The following article by the President of the Spanish Esperanto Federation explains very well the common values shared by many Esperanto speakers. The title of the article refers to the concept of universalism as discussed above.

Another Universalism

by José Antonio del Barrio

In recent times, various world events have shown changes in the way people address globalization and have demonstrated that several aspects of the organization of world relations do not meet the needs of normal people. In some cases the attempted solutions have led to the growth of nationalism and tensions between peoples. The world seems to move towards an increase in hatred and intolerance.

Some may think that the problem is globalization itself, but I and many others believe that the fault lies in the way in which international relations have been organized, through the hegemony of one culture, one nation, one geographic area, and as an evident symbol of this hegemony, also the dominance of one language as the basis of globalization.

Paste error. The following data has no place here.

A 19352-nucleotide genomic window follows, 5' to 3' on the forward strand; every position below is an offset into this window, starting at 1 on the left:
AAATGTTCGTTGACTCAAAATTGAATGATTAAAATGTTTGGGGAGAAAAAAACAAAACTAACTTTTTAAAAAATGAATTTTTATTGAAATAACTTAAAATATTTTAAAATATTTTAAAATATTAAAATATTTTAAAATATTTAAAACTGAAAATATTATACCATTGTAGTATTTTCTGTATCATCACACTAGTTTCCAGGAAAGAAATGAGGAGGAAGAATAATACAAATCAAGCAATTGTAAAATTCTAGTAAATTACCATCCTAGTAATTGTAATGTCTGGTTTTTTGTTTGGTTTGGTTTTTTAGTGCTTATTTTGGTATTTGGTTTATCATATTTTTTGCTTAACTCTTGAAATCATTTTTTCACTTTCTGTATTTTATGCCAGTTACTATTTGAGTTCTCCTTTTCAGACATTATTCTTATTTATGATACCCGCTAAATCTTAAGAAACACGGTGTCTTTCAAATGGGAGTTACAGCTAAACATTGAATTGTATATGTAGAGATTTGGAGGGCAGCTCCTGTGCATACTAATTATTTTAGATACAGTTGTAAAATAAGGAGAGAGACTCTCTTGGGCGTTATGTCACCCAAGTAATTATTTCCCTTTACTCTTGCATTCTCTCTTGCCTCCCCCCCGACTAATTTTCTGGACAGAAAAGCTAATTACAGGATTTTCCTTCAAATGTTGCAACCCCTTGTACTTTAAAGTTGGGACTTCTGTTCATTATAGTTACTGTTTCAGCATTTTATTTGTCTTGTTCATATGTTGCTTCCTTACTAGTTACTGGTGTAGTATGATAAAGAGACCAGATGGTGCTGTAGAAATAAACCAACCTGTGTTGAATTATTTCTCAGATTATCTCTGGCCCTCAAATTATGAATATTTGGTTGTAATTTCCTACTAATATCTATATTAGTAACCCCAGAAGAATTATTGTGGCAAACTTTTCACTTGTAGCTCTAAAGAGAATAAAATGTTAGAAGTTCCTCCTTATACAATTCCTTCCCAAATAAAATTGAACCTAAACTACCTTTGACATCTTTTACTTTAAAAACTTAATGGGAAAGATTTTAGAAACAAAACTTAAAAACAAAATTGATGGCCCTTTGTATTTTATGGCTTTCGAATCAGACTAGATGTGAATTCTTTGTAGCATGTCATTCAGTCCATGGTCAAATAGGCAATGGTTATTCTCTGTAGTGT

However, another globalization is possible, one in which people can feel equal and have equal rights, in which the respective great powers do not impose their cultures to the rest. Our universalism and our desire to approach humanity, without borders and barriers, must overcome this crisis, because they are not to blame for the flaws in the current process.

Esperanto-speaking users of Amikumu, a social network for language learning


A good example that another solution is possible is the continuity and vibrancy of the international language Esperanto. For many years it has been an effective tool for communication among people around the world, without the need to abandon one’s own language, and without this feeling that we all experience when we speak the languages of another people: The feeling that our situation is inferior. When we speak Esperanto with other people, we feel that we have a common ground, that we are equal, and that we can experience feelings of friendship that transcend the borders that separate us.

Esperanto is a perfect demonstration that another way of connecting to the whole world is possible, and that universalism and the sense of community among the people of the planet are still valid, but that we need to find another way to organize it. Now is not the time to create more walls, we just have to find other ways to overcome the present ones.